A chat with Josh Bray
aaamusic | On 31, Jan 2011
AAAmusic chats with the talented Josh Bray!
AAAmusic: How does it feel to await the release of your debut album?
Josh Bray: It is extremely exciting and to some degree nerve wracking (although it is hard to distinguish anticipation from nerves). It has taken such a long time to get to this point and I feel I have come such a long way musically with my band that I already want to get cracking and do the next one to see where we go!
AAAmusic: Your EP has been critically acclaimed. Can we expect the debut album to pick it up from where the EP left, or is it exploring different paths?
JB: We’ve been very lucky that several people have become strong supporters and I am thankful for their support :) The EP tracks were chosen so as to not be thematically different from the album whilst also providing a sense of an overall sound. There are some British folk style songs as well as some bluesier tracks and some more American folk sounding tracks on the album. This was not a conscious decision and is rather a picture of the evolution of my songwriting and musical tastes.
AAAmusic: You write a lot about your childhood. Is this a phase that you somehow miss or particularly relate to?
JB: I hadn’t noticed necessarily that there was a childhood theme so that’s a revelation! BUT I did have a lovely childhood in the West Country so it could be pervasive.
AAAmusic: Folk music is fashionable again. What is it that you particularly like about this genre?
JB: I love the fact that folk music (and I include blues, gospel and country etc in this) is music that always comes from the heart. It’s amazing get up and shout music and can also be achingly sad and desperate and everything in between and because it comes from our collective social history it tends to resonate. The writing and the musicianship associated with folk and particularly from past generations is also exemplary, which is exciting (guitarists like Russ Barenberg, Doc Watson, Martin Simpson, Jerry Douglas, Kelly Joe Phelps etc).
I don’t like the association with sensitive troubadours and poetic, troubled souls. That’s not folk, at least not exclusively. I’d like to see more balls and more fun in what has been labelled folk and maybe I can see that coming back.
AAAmusic: Tell us about your expectations for the future.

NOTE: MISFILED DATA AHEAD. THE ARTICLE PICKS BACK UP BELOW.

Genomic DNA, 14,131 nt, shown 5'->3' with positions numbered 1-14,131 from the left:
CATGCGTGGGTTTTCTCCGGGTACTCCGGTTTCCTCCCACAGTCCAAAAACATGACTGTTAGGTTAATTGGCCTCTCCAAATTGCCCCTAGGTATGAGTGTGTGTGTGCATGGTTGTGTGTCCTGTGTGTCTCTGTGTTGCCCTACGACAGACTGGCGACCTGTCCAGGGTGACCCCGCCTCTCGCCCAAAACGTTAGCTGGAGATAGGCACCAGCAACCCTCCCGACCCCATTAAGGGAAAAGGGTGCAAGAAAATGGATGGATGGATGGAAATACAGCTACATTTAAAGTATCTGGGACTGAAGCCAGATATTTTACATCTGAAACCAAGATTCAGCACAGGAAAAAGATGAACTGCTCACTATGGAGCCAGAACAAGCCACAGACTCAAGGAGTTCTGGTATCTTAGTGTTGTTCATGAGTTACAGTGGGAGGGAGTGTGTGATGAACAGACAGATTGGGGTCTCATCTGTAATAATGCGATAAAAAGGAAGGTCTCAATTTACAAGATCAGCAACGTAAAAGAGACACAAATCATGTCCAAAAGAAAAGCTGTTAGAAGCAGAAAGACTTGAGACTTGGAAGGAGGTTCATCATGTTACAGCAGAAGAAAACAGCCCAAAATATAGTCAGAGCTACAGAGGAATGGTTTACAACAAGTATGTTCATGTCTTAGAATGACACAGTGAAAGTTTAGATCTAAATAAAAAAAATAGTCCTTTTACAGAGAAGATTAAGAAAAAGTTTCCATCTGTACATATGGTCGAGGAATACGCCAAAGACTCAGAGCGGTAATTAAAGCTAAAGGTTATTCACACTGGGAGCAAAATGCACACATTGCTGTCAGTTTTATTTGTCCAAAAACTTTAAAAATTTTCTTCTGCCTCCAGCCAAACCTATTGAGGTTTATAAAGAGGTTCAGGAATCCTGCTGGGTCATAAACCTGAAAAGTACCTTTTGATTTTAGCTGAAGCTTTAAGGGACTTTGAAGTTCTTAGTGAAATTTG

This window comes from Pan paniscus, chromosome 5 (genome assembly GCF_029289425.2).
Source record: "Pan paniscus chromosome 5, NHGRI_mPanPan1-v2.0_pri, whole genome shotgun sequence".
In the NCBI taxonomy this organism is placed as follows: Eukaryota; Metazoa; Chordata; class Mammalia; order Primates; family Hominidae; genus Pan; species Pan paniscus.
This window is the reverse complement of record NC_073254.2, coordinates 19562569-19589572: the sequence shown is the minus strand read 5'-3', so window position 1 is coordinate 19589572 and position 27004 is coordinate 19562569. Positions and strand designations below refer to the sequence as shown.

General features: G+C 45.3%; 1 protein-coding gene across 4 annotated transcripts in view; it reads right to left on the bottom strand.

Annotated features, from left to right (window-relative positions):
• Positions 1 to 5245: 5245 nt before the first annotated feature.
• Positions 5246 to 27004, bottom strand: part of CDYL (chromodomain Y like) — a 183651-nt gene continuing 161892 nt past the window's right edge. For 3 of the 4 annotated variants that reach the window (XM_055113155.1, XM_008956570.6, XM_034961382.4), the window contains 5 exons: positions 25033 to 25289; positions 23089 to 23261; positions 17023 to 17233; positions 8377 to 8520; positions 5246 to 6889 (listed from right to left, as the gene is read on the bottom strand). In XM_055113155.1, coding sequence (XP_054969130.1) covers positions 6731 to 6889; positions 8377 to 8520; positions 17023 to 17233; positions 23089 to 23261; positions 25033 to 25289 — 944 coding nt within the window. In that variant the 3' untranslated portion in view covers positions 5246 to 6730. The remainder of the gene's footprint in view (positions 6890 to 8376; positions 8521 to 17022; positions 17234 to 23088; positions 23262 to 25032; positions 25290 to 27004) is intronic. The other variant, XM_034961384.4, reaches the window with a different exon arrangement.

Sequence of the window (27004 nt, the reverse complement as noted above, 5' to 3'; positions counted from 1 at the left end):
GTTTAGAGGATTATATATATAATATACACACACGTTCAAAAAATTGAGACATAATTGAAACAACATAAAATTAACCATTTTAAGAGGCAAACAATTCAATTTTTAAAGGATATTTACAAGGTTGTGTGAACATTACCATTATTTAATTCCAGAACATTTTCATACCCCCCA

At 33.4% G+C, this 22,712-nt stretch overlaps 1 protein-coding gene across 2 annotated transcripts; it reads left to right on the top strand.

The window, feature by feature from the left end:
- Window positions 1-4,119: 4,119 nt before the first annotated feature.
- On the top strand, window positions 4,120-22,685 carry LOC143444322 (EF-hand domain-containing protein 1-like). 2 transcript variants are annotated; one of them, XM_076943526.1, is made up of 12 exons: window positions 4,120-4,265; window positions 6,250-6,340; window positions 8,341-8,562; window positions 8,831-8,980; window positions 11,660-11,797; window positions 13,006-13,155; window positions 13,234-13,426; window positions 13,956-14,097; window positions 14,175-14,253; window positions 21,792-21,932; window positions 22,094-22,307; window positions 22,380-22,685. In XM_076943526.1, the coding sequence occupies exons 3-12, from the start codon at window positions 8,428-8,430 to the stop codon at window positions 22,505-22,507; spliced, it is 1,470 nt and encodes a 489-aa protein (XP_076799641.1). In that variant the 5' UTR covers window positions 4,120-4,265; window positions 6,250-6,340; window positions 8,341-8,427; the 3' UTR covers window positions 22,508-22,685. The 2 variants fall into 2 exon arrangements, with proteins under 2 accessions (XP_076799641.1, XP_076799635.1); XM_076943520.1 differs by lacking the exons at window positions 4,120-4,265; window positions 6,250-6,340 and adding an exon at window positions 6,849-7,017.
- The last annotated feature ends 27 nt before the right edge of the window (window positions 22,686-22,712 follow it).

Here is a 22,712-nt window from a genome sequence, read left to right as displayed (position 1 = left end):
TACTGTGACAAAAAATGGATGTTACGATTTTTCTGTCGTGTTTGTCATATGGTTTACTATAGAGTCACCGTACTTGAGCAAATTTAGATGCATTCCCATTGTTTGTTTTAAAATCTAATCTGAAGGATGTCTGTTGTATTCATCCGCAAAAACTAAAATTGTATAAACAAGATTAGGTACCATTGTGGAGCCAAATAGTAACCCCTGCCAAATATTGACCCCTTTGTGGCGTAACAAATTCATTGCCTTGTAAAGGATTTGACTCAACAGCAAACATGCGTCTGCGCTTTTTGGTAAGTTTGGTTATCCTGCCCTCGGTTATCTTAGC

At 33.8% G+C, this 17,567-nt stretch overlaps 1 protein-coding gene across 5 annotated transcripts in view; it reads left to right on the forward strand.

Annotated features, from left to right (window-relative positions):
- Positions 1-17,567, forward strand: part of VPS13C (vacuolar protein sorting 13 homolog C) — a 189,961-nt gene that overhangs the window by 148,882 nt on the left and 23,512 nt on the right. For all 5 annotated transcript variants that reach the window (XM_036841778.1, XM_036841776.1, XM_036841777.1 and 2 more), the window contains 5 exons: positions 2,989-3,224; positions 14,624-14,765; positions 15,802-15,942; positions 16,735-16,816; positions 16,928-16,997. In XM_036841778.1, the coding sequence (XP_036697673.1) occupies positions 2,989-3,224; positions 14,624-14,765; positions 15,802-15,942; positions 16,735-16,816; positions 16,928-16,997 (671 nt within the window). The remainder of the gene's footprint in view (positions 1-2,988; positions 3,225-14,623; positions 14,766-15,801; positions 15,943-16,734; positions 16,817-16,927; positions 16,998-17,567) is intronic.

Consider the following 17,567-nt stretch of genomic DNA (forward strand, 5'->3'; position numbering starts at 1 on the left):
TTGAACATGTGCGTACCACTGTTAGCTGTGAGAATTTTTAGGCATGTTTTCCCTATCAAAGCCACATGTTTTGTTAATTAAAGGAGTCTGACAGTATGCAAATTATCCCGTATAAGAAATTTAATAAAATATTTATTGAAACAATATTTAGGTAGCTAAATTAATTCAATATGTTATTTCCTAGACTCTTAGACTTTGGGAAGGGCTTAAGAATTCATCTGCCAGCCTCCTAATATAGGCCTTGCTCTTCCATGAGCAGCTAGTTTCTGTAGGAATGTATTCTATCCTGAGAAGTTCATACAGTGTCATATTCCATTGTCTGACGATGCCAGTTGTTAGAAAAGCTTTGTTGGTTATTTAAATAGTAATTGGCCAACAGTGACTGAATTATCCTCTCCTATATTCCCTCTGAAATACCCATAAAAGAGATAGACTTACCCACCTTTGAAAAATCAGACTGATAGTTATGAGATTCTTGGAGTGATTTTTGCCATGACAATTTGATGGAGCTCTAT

JB: I hope to be busy with the band. We’ve developed an extremely strong unit and are capable of playing on any stage (we think!) We like to take the music to a different place each time we play and hope that people enjoy listening to some musical flair (as much as I do cos the band are the ones with the flair!!) Think Derek and the Dominoes/Allman Bros meets RA and the Cardinals with a splash of British Folk. I just hope we do well enough from this first foray to make another one and keep improving and experimenting.
AAAmusic: You trained as a lawyer and had been offered a job in the USA working in human rights law for people on death row. Why the dramatic change of career?
JB: Just because an opportunity that was too good to turn down presented itself and I didn’t want to regret anything I didn’t do. Rather selfish considering where I was heading but I don’t regret it.
AAAmusic: As a British boy, what are your views on the USA and Obama’s politics?
JB: I love the USA although I have never been. The popular culture that I grew up with saturates every pore of my consciousness and I’d love to go touring out there and every American I have met in my life has been wonderful. As a political entity the country and it’s history has been less positive but we can’t generalise as to the people.
I can’t pretend to know very much about Obama’s politics except for the issues, which interest me. He needs to take a stronger line on anti death penalty legislation that’s for sure but given that it’s such an important topic for voters he has to toe the line that does the least damage to his vote count whilst still apparently upholding his moral obligations……same old story.
There’s many things wrong with the world but will anyone ever do anything to change? I don’t think so and all the gorgeous rhetoric and charisma in the world can’t say otherwise, which is what maybe America has seen :(
AAAmusic: Do you think music can play a role in educating the audience on specific problems/issues etc?
JB: I don’t think so. People just want pleasure from their musicians and maybe the odd glamorous story. Someone who has tried is Bono…nuff said (poor chap) ;)
AAAmusic: Any tour plans yet?
JB: We are desperate to tour and tour and tour. Agents are hard to come by in the modern music business and people make up some of the money they used to make from sales by selling support slots. BUT we continue to try and have a blast doing it so we’re mega happy and whatever happens happens.
Author: Roberta Capuano